TT: Historical hijinks

It’s another off-Broadway week for this Friday’s Wall Street Journal drama column, in which I review Verse Theater Manhattan’s The Germans in Paris and Second Stage’s The Scene:

The success of Tom Stoppard’s “The Coast of Utopia” continues to bemuse me. How could a trilogy of plays about a group of 19th-century Russian intellectuals have become the talk of the town? If such miracles are possible, then perhaps “The Germans in Paris,” Jonathan Leaf’s thought-provoking comedy about the private lives of Heinrich Heine, Karl Marx and Richard Wagner, will become the sleeper hit of the Off-Off Broadway season. I wouldn’t bet on it, but stranger things have happened.


Mr. Leaf first came to my notice with “The Caterers,” a flawed but promising play about Islamic terrorism. “The Germans in Paris,” which is being revived by Verse Theater Manhattan after a brief run two years ago at 59E59 Theatres, is a very different piece of work, a historical extravaganza spun out of a real-life coincidence: Heine, Marx and Wagner all spent time in Paris, where they became swept up in the same revolutionary crosscurrents described in “The Coast of Utopia.” So far as I know, Marx and Wagner never met, but they could have, and Heine knew both men well. Upon this “Travesties”-like foundation of fact, Mr. Leaf has erected an elaborate superstructure of speculation whose premise suggests a joke told by an egghead: Did you hear the one about the poet, the philosopher and the composer?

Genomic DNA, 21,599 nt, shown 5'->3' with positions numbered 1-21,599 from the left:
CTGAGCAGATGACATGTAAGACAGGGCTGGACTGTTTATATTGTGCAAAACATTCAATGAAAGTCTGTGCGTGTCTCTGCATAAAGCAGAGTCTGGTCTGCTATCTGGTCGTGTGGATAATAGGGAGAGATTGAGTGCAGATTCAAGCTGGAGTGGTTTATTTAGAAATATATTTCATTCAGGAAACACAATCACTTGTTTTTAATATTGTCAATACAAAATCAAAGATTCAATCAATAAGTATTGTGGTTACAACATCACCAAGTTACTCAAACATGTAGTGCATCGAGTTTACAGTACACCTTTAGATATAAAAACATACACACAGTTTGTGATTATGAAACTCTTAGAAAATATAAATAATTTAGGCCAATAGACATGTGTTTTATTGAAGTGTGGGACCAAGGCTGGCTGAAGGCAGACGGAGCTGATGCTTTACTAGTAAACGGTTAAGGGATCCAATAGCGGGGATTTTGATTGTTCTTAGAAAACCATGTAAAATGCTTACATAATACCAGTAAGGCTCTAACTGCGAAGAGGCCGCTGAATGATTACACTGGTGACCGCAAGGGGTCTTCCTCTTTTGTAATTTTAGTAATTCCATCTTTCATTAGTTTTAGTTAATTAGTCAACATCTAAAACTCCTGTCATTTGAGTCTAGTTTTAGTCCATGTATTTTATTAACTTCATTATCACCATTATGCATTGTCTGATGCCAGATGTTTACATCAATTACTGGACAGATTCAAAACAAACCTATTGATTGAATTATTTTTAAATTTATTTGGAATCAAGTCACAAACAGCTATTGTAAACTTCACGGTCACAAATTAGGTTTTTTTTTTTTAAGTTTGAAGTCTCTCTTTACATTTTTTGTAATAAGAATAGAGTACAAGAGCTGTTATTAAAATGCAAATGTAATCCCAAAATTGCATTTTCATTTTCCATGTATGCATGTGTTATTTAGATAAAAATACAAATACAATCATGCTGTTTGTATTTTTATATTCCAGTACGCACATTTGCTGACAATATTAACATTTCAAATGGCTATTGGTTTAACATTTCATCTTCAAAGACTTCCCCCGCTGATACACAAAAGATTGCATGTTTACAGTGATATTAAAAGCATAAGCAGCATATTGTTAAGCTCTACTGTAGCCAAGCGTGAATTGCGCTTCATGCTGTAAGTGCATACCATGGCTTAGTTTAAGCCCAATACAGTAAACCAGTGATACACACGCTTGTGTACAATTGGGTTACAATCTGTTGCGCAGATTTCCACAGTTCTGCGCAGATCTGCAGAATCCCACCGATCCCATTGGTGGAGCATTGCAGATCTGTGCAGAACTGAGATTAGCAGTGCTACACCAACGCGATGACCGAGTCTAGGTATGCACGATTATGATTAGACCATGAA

Mr. Leaf has woven his web of fact and fiction with enviable skill, and the result is a sharp-witted comedy of manners that modulates neatly into high seriousness….


According to theatrical legend, anybody can write a good first act. I can’t, but I’ve definitely seen a lot of plays that were good until intermission and bad afterward. “The Water’s Edge,” Theresa Rebeck’s last play, was like that, and so is “The Scene,” a black comedy about an out-of-work actor of a certain age (Tony Shalhoub) who trashes his marriage to an ultra-competent TV producer (Patricia Heaton) by sleeping with an amoral young bimbo (Anna Camp). The first act is fast, funny and more than clever enough, and when the lights came back up I was sure I’d be filing a rave, but no sooner did the cast return to the stage than the plot ran out of steam….

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